An earlier study of young female aerobic dancers, squash players and speed skaters found that sports training that involves “high strain rates in versatile movements and high peak forces is more effective in bone formation than training with a large number of low-force repetitions.”

A major bone-robbing issue for some young athletes, especially women, is what sports specialists call “energy availability” — the amount of energy they consume during exercise minus the amount they expend, divided by their lean body mass (muscle and bone). It represents the energy left to support all the body’s functions, including formation of new bone.

Low energy availability can result from insufficient calorie intake, excessive calorie expenditure during exercise, or a combination of the two, even if the athlete does not appear to be underweight and is not undernourished, Dr. Scofield said.

Runners, for example, may burn so many calories there’s not enough energy left to maintain normal bone health. He recommends a nutrition consultation for young athletes who suffer stress fractures, an indication of bone weakness that can be from low energy availability.

A related concern that can result from excessive training is a syndrome called “female athlete triad” — an interrelationship between energy availability, menstrual function and bone density. Girls who overexercise and don’t consume enough calories to support all bodily functions can suffer menstrual irregularity or lose their periods entirely, which can lead to muscle and bone injuries.

In a study of 249 females athletes at three high schools published in The Journal of Athletic Training last year, researchers in Provo, Utah, found that nearly 20 percent experienced menstrual irregularities and 63 percent developed musculoskeletal injuries, with the highest percentage of injuries among those with irregular or missing periods.

I asked Dr. Scofield what advice he would give to the parents of young children and adolescents. His response: “Get kids away from electronics and encourage them to play actively and do a lot of different activities. Equally important is to avoid pressuring them to be too thin.”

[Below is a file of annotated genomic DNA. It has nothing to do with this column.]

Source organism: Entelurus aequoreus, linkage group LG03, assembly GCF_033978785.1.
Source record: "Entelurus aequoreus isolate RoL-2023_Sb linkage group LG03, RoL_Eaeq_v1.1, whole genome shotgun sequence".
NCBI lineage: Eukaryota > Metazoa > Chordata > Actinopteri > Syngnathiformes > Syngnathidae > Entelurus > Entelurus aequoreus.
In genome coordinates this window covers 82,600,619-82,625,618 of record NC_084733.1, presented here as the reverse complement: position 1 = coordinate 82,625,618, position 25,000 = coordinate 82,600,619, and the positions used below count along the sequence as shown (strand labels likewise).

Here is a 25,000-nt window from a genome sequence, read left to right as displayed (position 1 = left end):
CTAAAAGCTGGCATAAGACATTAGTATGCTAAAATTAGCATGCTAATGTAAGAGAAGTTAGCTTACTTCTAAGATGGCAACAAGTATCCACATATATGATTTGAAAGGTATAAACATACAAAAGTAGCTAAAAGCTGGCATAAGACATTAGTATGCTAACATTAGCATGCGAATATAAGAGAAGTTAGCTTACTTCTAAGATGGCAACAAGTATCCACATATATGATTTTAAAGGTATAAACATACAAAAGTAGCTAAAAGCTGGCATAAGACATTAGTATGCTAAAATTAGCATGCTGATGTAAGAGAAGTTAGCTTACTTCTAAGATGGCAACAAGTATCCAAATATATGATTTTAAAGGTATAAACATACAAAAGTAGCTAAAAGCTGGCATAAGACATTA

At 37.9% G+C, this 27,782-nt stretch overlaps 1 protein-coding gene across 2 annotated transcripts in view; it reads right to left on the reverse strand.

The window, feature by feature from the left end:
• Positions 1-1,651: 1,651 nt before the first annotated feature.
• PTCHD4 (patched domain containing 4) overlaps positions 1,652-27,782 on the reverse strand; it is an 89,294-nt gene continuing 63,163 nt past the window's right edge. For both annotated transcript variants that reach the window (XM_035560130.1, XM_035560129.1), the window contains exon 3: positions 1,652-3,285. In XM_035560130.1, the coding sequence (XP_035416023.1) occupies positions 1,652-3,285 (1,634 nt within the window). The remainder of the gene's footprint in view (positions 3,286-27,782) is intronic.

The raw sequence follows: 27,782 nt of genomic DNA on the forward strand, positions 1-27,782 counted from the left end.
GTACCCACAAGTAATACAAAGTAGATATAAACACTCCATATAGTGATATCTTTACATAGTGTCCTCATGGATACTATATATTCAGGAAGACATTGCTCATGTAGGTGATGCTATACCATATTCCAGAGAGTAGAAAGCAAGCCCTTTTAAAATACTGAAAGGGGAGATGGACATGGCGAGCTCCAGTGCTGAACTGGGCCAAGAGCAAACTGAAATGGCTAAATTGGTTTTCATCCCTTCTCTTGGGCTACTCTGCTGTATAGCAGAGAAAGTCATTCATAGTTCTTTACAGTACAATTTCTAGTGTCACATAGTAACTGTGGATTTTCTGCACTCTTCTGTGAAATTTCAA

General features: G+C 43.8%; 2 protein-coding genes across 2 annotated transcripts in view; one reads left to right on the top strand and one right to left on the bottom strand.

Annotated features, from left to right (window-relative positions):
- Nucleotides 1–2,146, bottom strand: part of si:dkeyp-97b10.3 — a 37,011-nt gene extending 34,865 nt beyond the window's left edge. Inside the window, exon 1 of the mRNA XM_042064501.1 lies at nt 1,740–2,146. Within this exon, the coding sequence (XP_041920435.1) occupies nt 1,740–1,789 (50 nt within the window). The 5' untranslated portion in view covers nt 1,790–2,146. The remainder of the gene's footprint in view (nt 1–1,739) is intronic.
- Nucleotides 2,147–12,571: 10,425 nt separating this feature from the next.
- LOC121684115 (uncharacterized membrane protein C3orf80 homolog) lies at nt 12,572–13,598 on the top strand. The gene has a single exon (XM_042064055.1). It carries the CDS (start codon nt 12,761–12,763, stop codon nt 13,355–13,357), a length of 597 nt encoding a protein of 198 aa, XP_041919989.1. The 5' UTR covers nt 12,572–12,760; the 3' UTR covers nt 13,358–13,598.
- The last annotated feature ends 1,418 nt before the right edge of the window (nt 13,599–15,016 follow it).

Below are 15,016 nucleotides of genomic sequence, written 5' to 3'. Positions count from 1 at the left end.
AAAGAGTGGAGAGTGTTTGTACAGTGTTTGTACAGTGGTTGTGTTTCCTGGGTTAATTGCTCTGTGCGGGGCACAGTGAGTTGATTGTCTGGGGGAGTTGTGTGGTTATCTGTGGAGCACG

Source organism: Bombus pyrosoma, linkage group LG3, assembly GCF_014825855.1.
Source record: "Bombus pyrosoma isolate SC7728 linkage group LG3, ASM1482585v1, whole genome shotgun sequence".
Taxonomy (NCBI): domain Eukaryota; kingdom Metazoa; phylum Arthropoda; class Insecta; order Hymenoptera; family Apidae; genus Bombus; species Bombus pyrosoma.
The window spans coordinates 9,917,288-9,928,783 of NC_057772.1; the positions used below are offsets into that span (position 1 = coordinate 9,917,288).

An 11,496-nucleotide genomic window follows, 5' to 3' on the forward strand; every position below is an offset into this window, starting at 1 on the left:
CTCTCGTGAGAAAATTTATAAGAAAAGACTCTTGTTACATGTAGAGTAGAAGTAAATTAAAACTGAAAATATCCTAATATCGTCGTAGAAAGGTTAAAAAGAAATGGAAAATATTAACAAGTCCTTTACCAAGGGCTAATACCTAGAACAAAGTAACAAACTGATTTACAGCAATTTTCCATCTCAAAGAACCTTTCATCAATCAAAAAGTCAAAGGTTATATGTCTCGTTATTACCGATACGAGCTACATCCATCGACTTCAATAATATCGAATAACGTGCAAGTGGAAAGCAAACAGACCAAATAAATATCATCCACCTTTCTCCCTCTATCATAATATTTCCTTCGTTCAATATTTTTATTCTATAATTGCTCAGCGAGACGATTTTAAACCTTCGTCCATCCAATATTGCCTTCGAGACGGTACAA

He also urged adequate consumption of calcium-rich foods, like dairy products and canned salmon and sardines with the bones. An assessment of calcium intake can be determined from a Web-based calcium calculator.

Children ages 4 through 8 should consume 800 milligrams of calcium daily and those 9 through 18, 1,300 milligrams. If children are not getting enough calcium from their diet, Dr. Scofield recommends that they take a calcium supplement with vitamin D.

Vitamin D is needed for the body to absorb and utilize dietary calcium, and children ages 1 through 18 need 800 International Units daily. Most vitamin D is obtained when skin is exposed to sunlight, but the widespread use of potent sunscreens has greatly reduced this source, so a supplement may be essential.


Most People Can Skip Calcium Supplements, Prevention Panel Says : Shots – Health News : NPR

Most People Can Skip Calcium Supplements, Prevention Panel Says


Women have been told for years that if they don’t take calcium supplements religiously, they’re putting themselves at risk of crippling hip fractures in old age.

Now the word from a major government panel: Why bother?

There’s no evidence that taking calcium supplements reduces the risk of fractures for most people, the U.S. Preventive Services Task Force said. The recommendations were published online Monday by the Annals of Internal Medicine.

That applies to postmenopausal women, the target audience for calcium supplements.

“We’re not saying don’t use it,” says Linda Baumann, a member of the task force and a professor emerita of nursing at the University of Wisconsin-Madison. “But think about it, because we’re not sure it has the benefit you think it has.”